According to author Godfried Bomans, a former student at the Catholic University of Nijmegen, the city was a place where the concern for the afterlife determined the cityscape unlike anywhere else on earth. Bomans wrote about seeing fathers wearing cleanly washed habits, nuns with wide hoods looking like insects and brethren with large beads on their belts. This growth in numbers had started in the nineteenth century and increased due to the establishment of the Catholic University of Nijmegen. It peaked in the 1950s.
The Catholics of Nijmegen established religious associations to enable them to carry out tasks in their own community that they did not trust to others, e.g. education and healthcare. These were often tasks aimed at strengthening the position of the Catholic Church and spreading the Catholic faith and were carried out voluntarily.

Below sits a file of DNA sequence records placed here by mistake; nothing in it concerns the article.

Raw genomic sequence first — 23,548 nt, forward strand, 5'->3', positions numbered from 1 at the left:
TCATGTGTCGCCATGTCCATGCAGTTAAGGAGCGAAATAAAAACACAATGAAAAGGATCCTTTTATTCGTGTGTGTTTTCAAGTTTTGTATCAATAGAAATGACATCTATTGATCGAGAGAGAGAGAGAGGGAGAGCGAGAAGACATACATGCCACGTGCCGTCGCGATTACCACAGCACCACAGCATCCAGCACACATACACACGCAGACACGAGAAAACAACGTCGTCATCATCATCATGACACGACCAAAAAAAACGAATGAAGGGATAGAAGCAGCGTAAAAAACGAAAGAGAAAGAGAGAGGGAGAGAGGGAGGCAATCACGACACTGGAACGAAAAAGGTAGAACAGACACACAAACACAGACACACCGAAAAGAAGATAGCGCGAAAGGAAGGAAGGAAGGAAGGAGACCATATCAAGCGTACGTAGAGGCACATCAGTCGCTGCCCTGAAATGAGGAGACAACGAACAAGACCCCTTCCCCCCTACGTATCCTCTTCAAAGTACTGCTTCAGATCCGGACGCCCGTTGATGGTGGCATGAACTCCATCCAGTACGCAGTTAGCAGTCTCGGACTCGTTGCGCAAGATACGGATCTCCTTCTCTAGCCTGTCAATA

In 1820 the Sisters from the Jesus Maria Joseph Community (JMJ) were invited by Priest Brusseler to move into a property on Oude Varkensmarkt. The Sisters started elementary education for poor Catholic children. Over the next half century a large number of associations (21 in total) were active in Nijmegen’s nursery, primary and secondary education. In a different category six orders and associations took control of healthcare, care of the elderly or home nursing. The first to do so were the Sisters of Charity from Tilburg who took on nursing in the Catholic hospital (now the Canisius hospital) and the Catholic retirement home (1881).After the Catholic University had been founded, a third category of orders and congregations appeared. At least thirty study houses, convents and monasteries where established throughout the city. All were packed with clergy who wanted to be close to the university to study or teach. In 1923 the Missionaries van Scheut had the Bisschop Hamerhuis built. The other most famous study convents are the Berchmanianum on Houtlaan (Jesuit, 1929) and the Albertinum on Heijendaalsweg, (Dominican, 1932). A further 21 orders and congregations kept themselves occupied with various other matters, such as running a boarding house or a museum, or taking care of ‘fallen girls’. Together with the spires of the more than thirty parish churches in the city, the monasteries dominated the skyline of ‘Monnikendam on the Waal’.